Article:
I went to church on a recent Sunday and discovered that on Easter we were going to be a different church than we are on every other Sunday of the year. A church that normally has two different services (in reality they’re not that different from one another) at 9:30 and 11:00 is going to have identical services at 9:00 and 11:00. I’m sure their reasoning was along the lines of it being Easter and wanting to do something special, accommodate the crowds, etc. I understand that, but for me that’s only part of the problem. 

Easter is one of those days when a lot of people are going to make their twice yearly trek to church, so the church leaders, being the marketing geniuses they are tend to think they should do something special on that day. After all, if the show’s good enough maybe these twice-yearly attenders (Chreasters) will become regulars. Here’s the problem with that line of thinking.

When you decide to pull out all the stops and put on a big show, your Easter guests aren’t getting a true representation of who you are. They might be getting what you wish you were, or what you want them to think you are, or even you on steroids, but it’s not a true picture. For those who still don’t see the problem, what happens if they come back the next week?

For starters, some of them will show up at 9:00 for the 9:30 service since that’s the time they came on Easter. Those who come on time may not feel the same buzz in the air when they enter the building as they did the week before.  Once the service starts there’s a good chance they’ll feel it; the Easter switch. The church they attended on Easter and the church they’re in now are two different churches. Sure it’s the same building, some of the same people but it’s a totally different service. They’ve been duped!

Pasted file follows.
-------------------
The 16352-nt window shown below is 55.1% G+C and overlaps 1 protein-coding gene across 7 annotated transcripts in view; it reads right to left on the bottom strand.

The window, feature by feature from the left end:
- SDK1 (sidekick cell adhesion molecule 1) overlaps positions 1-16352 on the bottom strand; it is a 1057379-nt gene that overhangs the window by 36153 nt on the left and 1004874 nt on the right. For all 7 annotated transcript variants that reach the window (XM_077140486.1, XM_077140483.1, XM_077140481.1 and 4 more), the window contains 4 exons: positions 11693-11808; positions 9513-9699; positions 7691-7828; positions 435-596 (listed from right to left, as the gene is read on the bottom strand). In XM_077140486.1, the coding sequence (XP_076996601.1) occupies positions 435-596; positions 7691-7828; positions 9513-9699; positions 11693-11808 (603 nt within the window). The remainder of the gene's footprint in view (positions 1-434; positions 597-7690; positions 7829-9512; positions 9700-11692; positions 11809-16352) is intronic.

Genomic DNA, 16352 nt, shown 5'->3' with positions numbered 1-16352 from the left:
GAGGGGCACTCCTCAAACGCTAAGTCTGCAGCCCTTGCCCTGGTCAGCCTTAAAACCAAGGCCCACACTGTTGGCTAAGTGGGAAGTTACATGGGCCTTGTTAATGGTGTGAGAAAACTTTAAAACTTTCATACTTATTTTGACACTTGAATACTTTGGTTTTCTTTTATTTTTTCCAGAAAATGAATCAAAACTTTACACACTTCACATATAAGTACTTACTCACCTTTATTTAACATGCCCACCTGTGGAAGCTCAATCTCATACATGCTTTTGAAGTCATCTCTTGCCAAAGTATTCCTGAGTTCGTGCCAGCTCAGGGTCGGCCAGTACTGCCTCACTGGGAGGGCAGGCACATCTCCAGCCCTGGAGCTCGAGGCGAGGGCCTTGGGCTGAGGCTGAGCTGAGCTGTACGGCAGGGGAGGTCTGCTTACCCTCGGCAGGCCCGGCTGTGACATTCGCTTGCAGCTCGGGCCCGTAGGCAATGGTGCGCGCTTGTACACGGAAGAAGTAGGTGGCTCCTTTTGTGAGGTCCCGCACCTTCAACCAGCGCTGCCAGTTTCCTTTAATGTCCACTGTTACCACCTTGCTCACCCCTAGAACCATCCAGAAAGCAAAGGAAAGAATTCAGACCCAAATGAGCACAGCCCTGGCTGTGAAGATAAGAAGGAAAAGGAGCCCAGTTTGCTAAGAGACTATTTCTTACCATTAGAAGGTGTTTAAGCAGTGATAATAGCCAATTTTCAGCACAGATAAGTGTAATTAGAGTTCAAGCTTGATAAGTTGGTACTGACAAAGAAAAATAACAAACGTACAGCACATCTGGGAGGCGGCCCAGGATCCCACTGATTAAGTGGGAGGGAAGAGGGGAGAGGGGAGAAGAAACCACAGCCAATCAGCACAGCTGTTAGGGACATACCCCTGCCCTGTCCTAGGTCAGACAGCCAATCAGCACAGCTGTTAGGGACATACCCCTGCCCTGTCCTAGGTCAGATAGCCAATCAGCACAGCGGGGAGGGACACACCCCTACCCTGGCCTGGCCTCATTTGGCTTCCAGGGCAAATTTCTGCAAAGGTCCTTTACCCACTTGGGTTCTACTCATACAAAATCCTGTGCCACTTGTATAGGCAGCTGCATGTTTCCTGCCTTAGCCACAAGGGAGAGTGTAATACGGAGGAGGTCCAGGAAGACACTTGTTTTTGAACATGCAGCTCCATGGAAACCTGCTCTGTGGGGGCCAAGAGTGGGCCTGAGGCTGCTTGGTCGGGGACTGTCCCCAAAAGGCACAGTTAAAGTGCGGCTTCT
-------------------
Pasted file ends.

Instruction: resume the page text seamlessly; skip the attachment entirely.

Just because it’s Easter and you may attract a bigger crowd please don’t be different than any other Sunday. Sure you should celebrate the risen Christ. Go ahead and make it a Sunday to remember. But why is that different from the other Sundays of the year? Be true to who you are. This isn’t a contest, it’s Easter!

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I help lead a marketing company that specializes in brand-experience. We not only help develop, define and promote our clients’ brands but we develop strategies to ensure that whenever someone experiences those brands that their experience supports and reinforces the brand. Frequently I think and write about the potential downside of church marketing as in my recent post, The Commoditization of God. Regardless of where you fall on that subject there are certain realities to consider, and one of those is that every church is a brand. 

By brand I’m not talking about your church building, name or even your logo, but rather what is behind those things. What are your priorities, what do you stand for, how do you impact others and contribute to their lives, what is your mission? All of those things and more contribute to your brand. Your brand is the very essence of who you are. Brand is a powerful thing and as a marketer I would say most churches don’t consider how critical of a role it plays. And of course where there’s a brand there is brand-experience.

When I was a pastor I considered myself not only a brand champion but a brand-experience expert — which has translated well into my current role. A large part of my pastoral role was making sure brand and experience were in alignment. While that involved much more than the public gatherings that seems to be a good place to focus. Consider this: when people experience your brand do the two things align? If your brand includes community involvement, how much do people experience that? If it boasts of relevancy how is that experienced? If your brand speaks to the poor and disenfranchised how is that played out when people gather each week?

Just some thoughts that sort of streamed through my mind this week. So, what’s streaming through your mind right now? Is the brand-experience at the church you attend in proper alignment? Let me know your thoughts!